Myanmar democracy leader Suu Kyi facing trial


Aung San Suu Kyi was first detained in 1989 after mass protests against the military government.
Nobel Peace Prize laureate Aung San Suu Kyi was taken to a prison compound in Myanmar on Thursday, where she was scheduled to stand trial next week for allegedly letting an American stay in her house in violation of her house-arrest terms.

The country’s military junta set up a special room for Suu Kyi at the Insein Prison near Yangon. The trial will begin Monday and is expected to take some time, said Nyan Win, spokesman for Suu Kyi’s National League for Democracy. The pro-democracy leader and two of her maids have been detained under Section 22 of the country’s legal code — a law against subversion, Nyan Win said. If convicted, Suu Kyi could face three to five years in prison, her supporters said. “The government has ordered to bring Aung San Suu Kyi’s all necessary items, because she needs to stay in the nearest place for this trial, and it is better for her,” said lawyer U Kyi Win. Suu Kyi’s lawyer blamed her prison detention on an American man, John William Yeattaw. Local media said Yeattaw swam across Inya Lake on May 3 and sneaked into Suu Kyi’s tightly guarded lakeside home.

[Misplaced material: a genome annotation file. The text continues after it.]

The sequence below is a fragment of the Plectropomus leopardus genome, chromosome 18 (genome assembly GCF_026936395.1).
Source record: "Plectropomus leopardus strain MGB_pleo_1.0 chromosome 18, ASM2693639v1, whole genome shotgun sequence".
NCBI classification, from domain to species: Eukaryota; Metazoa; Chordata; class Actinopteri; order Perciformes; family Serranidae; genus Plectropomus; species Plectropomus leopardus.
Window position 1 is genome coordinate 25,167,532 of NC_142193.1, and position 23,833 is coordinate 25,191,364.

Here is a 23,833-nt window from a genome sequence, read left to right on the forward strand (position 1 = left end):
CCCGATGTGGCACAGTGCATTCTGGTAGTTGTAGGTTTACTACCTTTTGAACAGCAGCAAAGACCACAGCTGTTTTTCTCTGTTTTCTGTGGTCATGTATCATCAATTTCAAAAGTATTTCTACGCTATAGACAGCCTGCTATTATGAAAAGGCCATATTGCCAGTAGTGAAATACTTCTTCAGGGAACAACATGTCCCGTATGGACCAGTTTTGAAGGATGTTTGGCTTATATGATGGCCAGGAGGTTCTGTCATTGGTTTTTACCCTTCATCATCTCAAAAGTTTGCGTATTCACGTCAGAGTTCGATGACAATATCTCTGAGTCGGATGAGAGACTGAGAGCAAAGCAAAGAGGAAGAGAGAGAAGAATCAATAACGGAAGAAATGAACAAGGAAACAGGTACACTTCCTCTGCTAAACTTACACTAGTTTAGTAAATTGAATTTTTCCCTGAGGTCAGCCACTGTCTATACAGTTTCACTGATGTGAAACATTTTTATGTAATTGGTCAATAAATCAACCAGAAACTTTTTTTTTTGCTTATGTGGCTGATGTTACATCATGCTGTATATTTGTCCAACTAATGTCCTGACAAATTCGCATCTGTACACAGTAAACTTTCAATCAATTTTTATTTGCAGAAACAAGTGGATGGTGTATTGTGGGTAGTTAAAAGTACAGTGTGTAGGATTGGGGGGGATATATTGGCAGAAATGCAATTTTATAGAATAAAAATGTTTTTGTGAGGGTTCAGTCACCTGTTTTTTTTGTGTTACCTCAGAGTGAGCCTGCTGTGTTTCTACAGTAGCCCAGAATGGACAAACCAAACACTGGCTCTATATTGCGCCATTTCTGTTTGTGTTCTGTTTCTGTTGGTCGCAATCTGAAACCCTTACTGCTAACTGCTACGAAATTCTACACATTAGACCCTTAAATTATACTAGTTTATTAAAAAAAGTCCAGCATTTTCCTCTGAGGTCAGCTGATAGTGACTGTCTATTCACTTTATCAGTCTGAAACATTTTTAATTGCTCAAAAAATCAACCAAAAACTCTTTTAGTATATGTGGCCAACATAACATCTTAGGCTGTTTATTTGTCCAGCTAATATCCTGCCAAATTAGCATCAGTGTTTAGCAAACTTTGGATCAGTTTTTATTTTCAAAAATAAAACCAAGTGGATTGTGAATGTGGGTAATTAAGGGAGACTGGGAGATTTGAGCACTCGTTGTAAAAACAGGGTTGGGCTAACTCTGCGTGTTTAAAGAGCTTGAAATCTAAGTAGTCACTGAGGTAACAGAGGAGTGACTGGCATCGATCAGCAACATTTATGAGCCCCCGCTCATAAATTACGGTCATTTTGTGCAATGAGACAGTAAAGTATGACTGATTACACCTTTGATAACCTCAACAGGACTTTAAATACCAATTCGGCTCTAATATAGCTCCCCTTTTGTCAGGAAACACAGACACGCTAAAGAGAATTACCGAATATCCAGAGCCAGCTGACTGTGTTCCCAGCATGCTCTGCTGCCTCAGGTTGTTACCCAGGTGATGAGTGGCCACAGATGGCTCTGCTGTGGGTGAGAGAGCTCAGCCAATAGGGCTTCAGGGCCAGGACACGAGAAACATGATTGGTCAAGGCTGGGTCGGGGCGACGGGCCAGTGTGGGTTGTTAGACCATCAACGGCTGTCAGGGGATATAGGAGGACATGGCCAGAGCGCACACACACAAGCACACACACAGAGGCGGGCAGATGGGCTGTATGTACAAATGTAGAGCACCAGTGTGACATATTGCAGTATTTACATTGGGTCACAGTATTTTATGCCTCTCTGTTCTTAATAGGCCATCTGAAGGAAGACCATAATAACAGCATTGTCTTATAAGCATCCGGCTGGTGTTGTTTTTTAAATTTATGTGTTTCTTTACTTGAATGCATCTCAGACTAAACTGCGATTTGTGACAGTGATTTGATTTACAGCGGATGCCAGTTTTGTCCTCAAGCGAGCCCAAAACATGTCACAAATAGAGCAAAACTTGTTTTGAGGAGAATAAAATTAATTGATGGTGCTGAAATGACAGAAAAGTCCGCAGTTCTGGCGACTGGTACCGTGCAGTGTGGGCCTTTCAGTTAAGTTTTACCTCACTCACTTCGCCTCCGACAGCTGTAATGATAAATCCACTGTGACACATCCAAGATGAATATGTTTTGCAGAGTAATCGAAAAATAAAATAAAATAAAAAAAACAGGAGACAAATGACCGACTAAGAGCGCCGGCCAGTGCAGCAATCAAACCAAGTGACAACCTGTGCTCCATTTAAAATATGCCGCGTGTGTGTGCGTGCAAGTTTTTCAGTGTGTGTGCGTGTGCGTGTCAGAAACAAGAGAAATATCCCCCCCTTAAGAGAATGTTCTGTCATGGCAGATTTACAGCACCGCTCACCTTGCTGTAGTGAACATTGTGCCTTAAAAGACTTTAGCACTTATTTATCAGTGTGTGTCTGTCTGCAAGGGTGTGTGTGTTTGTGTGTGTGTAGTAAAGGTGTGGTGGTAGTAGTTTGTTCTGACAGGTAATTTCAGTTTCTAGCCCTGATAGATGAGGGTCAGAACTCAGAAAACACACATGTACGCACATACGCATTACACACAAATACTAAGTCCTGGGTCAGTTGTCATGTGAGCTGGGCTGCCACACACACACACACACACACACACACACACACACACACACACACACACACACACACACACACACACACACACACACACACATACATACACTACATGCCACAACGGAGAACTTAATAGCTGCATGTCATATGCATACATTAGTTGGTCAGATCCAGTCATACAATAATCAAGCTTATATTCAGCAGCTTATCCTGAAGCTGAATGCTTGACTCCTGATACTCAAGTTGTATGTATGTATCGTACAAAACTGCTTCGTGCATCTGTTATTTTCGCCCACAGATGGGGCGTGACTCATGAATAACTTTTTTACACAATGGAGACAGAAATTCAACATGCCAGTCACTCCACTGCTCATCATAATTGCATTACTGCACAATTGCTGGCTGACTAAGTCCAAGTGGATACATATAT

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She is rarely allowed visits, except by her doctor. Police block the entrance to her home in Yangon. And swimming in the lake is forbidden. Her supporters say they think the government’s action Thursday is an excuse to extend restrictions on her movement. Suu Kyi, 63, was first detained in 1989, and authorities have extended her detention regularly. She has been under house arrest for 13 of the past 19 years. The latest extension is scheduled to expire later this month. “This is the cunning plan of the regime to put Daw Aung San Suu Kyi in continuous detention beyond the six years allowed by the law they used to justify the detention of her,” the U.S. Campaign for Burma said in a written statement. “Daw” is an honorific. And the southeast Asian country was known as Burma before the military government changed it to Myanmar. Those who oppose the junta still use the old name. Yeattaw entered Suu Kyi’s house once before in 2008, the Campaign said. It said she refused to meet with him last year and spoke to him this time only long enough to tell him to leave. A newspaper affiliated with the country’s military junta said the American was arrested while swimming away from the house. But the newspaper account did not mention whether the man had encountered Suu Kyi. Nyan Win said Yeattaw’s appearance confirms security concerns the leader has voiced to the government. “This is a political issue, not a criminal issue,” he said. “She has done nothing wrong.” Media accounts of the incident said the man acknowledged that he was visiting Yangon on a tourist visa and was staying at a hotel when he swam across the lake with a 5-liter water bottle, presumably to use as a float. Authorities found a U.S. passport, a backpack, a flashlight, a pair of folding pliers, a camera and money on him, the newspaper said. Suu Kyi rose to global prominence during protests in the country in 1988. She was placed under house arrest before her party won the 1990 general elections, which the ruling military junta did not recognize. She won the Nobel Peace Prize in 1991. Myanmar’s government has scheduled elections for next year that they say will lead the nation toward democracy. Human-rights organizations have said the vote will merely extend military rule in the nation.

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